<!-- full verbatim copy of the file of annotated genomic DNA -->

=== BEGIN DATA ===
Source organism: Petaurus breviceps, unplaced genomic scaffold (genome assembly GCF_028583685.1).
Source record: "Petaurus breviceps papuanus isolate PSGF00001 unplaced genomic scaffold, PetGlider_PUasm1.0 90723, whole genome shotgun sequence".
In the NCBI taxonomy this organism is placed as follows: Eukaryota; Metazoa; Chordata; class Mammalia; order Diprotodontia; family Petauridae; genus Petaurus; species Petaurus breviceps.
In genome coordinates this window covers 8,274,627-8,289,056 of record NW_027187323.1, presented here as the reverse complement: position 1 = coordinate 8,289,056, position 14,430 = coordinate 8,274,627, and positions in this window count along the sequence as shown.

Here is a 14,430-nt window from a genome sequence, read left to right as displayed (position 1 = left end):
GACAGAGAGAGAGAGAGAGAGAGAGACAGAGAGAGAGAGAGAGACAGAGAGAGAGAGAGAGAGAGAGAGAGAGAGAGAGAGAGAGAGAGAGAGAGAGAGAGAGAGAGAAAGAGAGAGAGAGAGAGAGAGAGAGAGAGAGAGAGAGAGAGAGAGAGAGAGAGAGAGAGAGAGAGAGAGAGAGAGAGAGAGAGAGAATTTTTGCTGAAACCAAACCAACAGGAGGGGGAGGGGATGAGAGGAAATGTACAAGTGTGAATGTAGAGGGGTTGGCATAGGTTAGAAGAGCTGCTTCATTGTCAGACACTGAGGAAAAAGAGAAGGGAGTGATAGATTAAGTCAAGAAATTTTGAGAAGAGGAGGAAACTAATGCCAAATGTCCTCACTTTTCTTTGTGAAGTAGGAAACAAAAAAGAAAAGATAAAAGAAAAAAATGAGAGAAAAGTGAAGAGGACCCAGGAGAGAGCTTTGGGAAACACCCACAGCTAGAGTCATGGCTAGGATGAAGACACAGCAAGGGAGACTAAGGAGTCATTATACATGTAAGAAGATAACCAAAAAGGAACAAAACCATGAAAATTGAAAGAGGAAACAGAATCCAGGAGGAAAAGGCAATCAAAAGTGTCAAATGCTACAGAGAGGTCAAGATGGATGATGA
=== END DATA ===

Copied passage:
Source organism: Petaurus breviceps, unplaced genomic scaffold (genome assembly GCF_028583685.1).
Source record: "Petaurus breviceps papuanus isolate PSGF00001 unplaced genomic scaffold, PetGlider_PUasm1.0 90723, whole genome shotgun sequence".
In the NCBI taxonomy this organism is placed as follows: Eukaryota; Metazoa; Chordata; class Mammalia; order Diprotodontia; family Petauridae; genus Petaurus; species Petaurus breviceps.
In genome coordinates this window covers 8,274,627-8,289,056 of record NW_027187323.1, presented here as the reverse complement: position 1 = coordinate 8,289,056, position 14,430 = coordinate 8,274,627, and positions in this window count along the sequence as shown.

Here is a 14,430-nt window from a genome sequence, read left to right as displayed (position 1 = left end):
GACAGAGAGAGAGAGAGAGAGAGAGACAGAGAGAGAGAGAGAGACAGAGAGAGAGAGAGAGAGAGAGAGAGAGAGAGAGAGAGAGAGAGAGAGAGAGAGAGAGAGAGAAAGAGAGAGAGAGAGAGAGAGAGAGAGAGAGAGAGAGAGAGAGAGAGAGAGAGAGAGAGAGAGAGAGAGAGAGAGAGAGAGAGAGAATTTTTGCTGAAACCAAACCAACAGGAGGGGGAGGGGATGAGAGGAAATGTACAAGTGTGAATGTAGAGGGGTTGGCATAGGTTAGAAGAGCTGCTTCATTGTCAGACACTGAGGAAAAAGAGAAGGGAGTGATAGATTAAGTCAAGAAATTTTGAGAAGAGGAGGAAACTAATGCCAAATGTCCTCACTTTTCTTTGTGAAGTAGGAAACAAAAAAGAAAAGATAAAAGAAAAAAATGAGAGAAAAGTGAAGAGGACCCAGGAGAGAGCTTTGGGAAACACCCACAGCTAGAGTCATGGCTAGGATGAAGACACAGCAAGGGAGACTAAGGAGTCATTATACATGTAAGAAGATAACCAAAAAGGAACAAAACCATGAAAATTGAAAGAGGAAACAGAATCCAGGAGGAAAAGGCAATCAAAAGTGTCAAATGCTACAGAGAGGTCAAGATGGATGATGA